I loved the film! I read the book when it first came out, and I think this is one of the best adaptations of a book I have seen in awhile. Everyone in the packed theater where I saw the film literally clapped when the film was over, as if they were all watching a live show. That to me said it all. While I initally thought the book didn’t address the real fear and hatred of the time period, I have since stepped back and realized that there were just as many experiences within that time period as there were people – and that there could have been people just like the characters in this story who experienced subtler forms of racism. Every work set in a certain time period should not be tasked with describing peoples’ preconceived notions of what they should see, but authors should tell the story they need to tell based on their own characters and their lives – and Kathryn did this beautifully.

  13. Linda Wilson

    Larry, please let me know if you received my email about The Help. I signed up with Outlook to send it and can’t tell if it made it. Thanks, lastpg@hotmail.com

  14. Linda Wilson

    I listened to the audio version of The Help and from page one it became one of a short list of my all-time favorites. The actresses did a superb job. I thought the author got the “lingo” just right with just the right funny sayings and accents; made me think she’s up there with Mark Twain as a brilliant linguist. I was glad I knew the story before seeing the movie, as with any movie, they couldn’t include everything that was in the book. I thought the movie was excellent. We went to a matinee; almost all the people there were senior citizens so it was interesting to hear their reactions, raw and uproarious, especially when the actress who played Minnie rolled those huge eyes. I don’t remember laughing so much in any recent movie and of course being touched at the same time by the poignancy of the story. I think the story struck home for folks who lived through the Civil Rights era, however, my 26 yer-old daughter loved the audio book and told me I had to listen to it. So I’m guessing it reaches all ages. I agree wholeheartedly with your comments about how the author captured readers with her brilliant characterization and learned a lot from the article you wrote about characterization. I’ve added it to my writing “Bible,” bought your book, Story Engineering, and also Bait and Switch on my Kindle. I’ve only just found your website and find it chock full of what I need to know now! Thank you for sharing your knowledge, it’s a terrific help. If you read The Week, there’s a blurb about mysteries in the latest issue. I quote, “Suspense, a new study has found, is irrelevant to our enjoyment of a story. In fact, say researchers at the U of California at San Diego, most people like stories more if they know in advance how they end–even with plots that hinge on a mystery or a twist. The researchers set up different versions of 12 short stories, written by authors such as Agatha Christie, Raymond Carver, and Anton Chekhov. One came with an introduction that spoiled the ending, one had a spoiler embedded in the middle; and a third appeared just as its author had written it. Readers who learned the endings of their stories up front reported liking them much more on a scale of one to 10 than did rdrs of the other two versions. Why? The pleasure readers get from a good story . . .has far more to do with the QUALITY OF THE WRITING AND CHARACTER DEVELOPMENT THAN A NAIL-BITING PLOT. (my caps/emphasis) Once a rdr knows how a story turns out . . . s/he ‘can focus on a deeper understanding of the story.'” There you have it–bolsters my understanding of what you’ve posted on your site!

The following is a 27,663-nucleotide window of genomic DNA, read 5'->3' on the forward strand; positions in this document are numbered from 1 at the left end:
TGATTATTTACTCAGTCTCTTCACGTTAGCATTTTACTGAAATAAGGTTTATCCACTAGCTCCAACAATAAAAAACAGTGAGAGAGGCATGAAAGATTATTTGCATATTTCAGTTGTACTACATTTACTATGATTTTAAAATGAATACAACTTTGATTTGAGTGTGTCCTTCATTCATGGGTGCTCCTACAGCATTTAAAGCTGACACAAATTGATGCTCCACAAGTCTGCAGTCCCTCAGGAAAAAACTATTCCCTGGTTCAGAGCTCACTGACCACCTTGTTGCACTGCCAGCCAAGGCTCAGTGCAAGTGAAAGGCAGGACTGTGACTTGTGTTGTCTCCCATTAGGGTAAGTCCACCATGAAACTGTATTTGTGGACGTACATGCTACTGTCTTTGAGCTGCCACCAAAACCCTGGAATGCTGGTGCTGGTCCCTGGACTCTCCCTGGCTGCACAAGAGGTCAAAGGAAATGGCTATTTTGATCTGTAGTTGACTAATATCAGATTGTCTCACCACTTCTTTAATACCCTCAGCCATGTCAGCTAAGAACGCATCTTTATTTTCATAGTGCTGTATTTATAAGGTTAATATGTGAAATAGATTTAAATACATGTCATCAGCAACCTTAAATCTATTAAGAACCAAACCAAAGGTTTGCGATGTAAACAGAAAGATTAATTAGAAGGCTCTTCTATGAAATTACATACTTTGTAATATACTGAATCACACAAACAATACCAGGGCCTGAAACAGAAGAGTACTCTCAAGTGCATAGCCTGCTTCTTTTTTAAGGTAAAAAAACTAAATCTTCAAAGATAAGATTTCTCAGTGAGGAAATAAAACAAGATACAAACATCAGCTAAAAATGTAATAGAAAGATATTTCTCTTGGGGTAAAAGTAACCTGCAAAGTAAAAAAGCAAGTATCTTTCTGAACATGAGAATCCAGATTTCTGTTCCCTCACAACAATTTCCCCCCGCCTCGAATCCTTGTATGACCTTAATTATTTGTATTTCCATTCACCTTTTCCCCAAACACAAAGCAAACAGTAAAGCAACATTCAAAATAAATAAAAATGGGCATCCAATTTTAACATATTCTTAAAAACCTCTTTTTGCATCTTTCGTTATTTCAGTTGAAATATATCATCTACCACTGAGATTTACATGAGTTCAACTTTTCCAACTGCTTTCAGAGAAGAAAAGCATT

15. paula

    After reading the book a couple of times, studying what you’ve shared in your deconstruction, seeing the movie twice and, in general, admiring this without reservation, I do want to ask this question:
    On her website she acknowledges an editor she hired to help The Help. Could it be possible that with all this exceptional writing straight from the heart and from a sense of the atmosphere of her past that this editor wove together this exceptional structure? If Stockett did all of this by herself, as a first time writer, she is beyond genius level. I sit in absolute admiration every time I open the book.